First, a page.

Combinatorial Usage

Combinatorial chemistry gained significant recognition over the last decades. Screening of large libraries enables a target-oriented approach of compound research [17]. Exhibiting the manifoldness of non-ribosomal Peptides in combinatorial biology even short NRP sequences result in an impressive number of possible differentially composed products ( Fig. 9 ). As approximately 500 different monomers for NRPS exist even a dipeptide would result in 5002 = 250 000 possible combinations of which, of course only a fraction would obtain a reasonable function. We managed a tripeptide, this is state of the art [Marahiel et al.] and gives us 125 million (5003) potential constructs to screen for, with our (RFC 100). This impressive numbers would increase even more with sequence length and the introduction of possible modifications, as branching or cyclization. In Comparison to cannonical peptide synthesis (223 = 10 648) this is far superior in terms of numbers and high throughput screening possibilities (Tab. 1). Although most of the products won´t inhabit specific features, for instance customized production of toxins, siderophores, pigments, antibiotics, cytostatics, and immunosuppressants would be facilitated. That even small peptides are functional can be seen from the success of peptide therapeutics [18] and from various natural products like the peptide enterobactin, for example. Databases like Norine [19] and Software as the NRPS Designer developed by us will assist these purposes.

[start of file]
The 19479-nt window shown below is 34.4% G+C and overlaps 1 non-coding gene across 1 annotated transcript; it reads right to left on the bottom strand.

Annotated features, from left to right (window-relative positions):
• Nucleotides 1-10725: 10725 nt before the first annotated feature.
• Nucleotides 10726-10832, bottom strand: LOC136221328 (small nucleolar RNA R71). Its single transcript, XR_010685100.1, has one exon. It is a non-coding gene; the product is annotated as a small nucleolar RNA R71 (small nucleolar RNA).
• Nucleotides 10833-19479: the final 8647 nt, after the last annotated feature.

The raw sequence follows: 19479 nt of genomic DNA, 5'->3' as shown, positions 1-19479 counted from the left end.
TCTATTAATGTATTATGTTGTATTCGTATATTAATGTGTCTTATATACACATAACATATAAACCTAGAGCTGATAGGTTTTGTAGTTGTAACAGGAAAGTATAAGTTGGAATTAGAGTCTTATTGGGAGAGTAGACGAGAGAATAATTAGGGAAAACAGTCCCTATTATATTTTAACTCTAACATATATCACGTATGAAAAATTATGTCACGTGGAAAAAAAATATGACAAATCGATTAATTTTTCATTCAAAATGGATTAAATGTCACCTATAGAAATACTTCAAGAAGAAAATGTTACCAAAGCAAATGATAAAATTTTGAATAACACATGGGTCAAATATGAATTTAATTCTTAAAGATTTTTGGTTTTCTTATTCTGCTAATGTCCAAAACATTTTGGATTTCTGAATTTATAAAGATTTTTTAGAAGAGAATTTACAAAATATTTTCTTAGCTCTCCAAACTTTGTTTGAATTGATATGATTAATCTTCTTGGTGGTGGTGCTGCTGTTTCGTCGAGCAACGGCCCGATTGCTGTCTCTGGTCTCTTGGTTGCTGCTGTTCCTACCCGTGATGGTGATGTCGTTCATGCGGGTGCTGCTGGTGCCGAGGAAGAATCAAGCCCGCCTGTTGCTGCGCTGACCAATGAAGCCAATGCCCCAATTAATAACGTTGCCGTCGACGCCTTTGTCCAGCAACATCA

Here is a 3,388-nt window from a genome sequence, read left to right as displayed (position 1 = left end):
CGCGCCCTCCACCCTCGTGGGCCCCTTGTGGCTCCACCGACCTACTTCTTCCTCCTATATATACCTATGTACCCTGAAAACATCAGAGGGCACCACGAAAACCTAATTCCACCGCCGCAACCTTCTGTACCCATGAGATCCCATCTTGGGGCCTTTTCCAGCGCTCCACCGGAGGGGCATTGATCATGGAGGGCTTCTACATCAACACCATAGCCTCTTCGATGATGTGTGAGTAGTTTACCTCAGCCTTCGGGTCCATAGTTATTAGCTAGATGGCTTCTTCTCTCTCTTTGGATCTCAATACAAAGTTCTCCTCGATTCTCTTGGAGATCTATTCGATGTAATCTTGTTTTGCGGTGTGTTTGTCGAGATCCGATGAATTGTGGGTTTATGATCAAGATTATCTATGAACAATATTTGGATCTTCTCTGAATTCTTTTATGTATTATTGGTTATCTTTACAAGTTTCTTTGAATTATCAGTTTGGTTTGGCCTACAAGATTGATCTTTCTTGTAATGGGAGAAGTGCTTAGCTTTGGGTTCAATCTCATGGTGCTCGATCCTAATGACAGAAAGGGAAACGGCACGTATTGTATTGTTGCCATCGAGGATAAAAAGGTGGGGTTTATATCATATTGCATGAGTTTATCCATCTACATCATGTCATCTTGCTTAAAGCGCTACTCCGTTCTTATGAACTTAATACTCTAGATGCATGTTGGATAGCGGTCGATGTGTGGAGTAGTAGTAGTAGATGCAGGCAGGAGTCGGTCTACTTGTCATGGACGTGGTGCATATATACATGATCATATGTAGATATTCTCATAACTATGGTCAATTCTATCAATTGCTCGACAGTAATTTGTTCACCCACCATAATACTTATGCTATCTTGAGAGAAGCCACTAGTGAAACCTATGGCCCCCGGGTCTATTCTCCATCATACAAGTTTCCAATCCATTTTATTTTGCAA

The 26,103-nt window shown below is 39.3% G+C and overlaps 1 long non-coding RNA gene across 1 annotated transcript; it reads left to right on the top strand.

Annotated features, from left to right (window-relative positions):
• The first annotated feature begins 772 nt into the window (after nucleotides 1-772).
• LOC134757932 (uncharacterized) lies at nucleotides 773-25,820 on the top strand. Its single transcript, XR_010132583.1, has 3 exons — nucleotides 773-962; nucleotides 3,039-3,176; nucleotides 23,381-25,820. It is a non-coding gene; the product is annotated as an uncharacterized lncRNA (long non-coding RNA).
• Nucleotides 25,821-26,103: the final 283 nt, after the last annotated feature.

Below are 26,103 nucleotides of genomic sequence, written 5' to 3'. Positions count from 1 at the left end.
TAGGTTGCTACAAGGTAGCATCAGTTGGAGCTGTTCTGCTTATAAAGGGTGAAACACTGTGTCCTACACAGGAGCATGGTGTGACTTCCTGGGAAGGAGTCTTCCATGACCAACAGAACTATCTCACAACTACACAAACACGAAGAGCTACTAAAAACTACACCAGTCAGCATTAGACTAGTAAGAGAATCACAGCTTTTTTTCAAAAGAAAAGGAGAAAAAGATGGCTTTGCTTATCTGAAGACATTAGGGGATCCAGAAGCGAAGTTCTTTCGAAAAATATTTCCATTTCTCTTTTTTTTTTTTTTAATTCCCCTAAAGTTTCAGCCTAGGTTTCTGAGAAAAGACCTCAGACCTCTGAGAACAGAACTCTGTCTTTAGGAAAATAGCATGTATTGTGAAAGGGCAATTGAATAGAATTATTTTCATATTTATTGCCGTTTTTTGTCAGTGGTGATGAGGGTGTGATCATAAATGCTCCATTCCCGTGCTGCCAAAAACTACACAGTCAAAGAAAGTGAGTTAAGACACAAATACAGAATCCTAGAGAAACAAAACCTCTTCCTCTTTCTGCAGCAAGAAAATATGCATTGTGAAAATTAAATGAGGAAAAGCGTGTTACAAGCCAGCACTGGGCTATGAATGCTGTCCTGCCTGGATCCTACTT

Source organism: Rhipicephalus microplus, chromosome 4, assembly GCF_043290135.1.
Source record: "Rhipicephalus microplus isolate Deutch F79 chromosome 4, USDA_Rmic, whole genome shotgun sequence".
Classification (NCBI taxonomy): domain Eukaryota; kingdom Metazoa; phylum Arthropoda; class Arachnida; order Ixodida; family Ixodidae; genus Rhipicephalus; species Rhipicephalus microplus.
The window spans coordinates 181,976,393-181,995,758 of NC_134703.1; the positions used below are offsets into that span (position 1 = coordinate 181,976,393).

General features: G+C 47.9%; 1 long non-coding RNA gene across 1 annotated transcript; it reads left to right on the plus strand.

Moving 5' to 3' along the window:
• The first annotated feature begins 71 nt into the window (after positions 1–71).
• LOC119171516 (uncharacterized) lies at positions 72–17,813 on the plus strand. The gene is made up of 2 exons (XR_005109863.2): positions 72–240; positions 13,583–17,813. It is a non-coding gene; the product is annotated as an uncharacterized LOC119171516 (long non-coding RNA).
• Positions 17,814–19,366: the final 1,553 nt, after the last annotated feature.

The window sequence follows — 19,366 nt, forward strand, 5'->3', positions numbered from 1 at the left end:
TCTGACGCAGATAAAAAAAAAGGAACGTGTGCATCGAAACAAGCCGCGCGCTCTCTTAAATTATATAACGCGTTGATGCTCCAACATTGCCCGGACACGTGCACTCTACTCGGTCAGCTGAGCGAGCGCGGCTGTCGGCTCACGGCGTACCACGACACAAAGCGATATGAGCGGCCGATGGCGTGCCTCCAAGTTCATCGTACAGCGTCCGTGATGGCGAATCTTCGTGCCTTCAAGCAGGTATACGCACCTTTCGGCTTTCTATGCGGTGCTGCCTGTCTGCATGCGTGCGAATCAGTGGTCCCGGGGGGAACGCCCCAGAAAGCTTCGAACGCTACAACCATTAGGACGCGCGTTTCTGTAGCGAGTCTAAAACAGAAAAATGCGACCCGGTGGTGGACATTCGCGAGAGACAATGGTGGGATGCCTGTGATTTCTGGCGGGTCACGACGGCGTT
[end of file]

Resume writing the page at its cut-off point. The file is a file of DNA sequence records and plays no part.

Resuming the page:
Table 1: Comparison of possible combinations for peptides of different sequence lengths for Ribosomal and Non-Ribosomal Peptides
Sequence Length Possible Non-Ribosomal Peptide Combinations* Possible Ribosomal Peptide Combinations
2 250 000 484
3 125 000 000 10 648
4 62 500 000 000 234 256
*on basis of estimations of 500 possible monomers and exclusion of modifications as branching.

Figure 9: Number of different peptides molecules composed of 2, 3 or 4 amino acids that could be produced by ribosomal peptide synthesis in comparison to non-ribosomal peptide synthesis. Non-ribosomal peptides show a by far wider range of possible peptides. Note that the Y-axis is scaled logarithmically.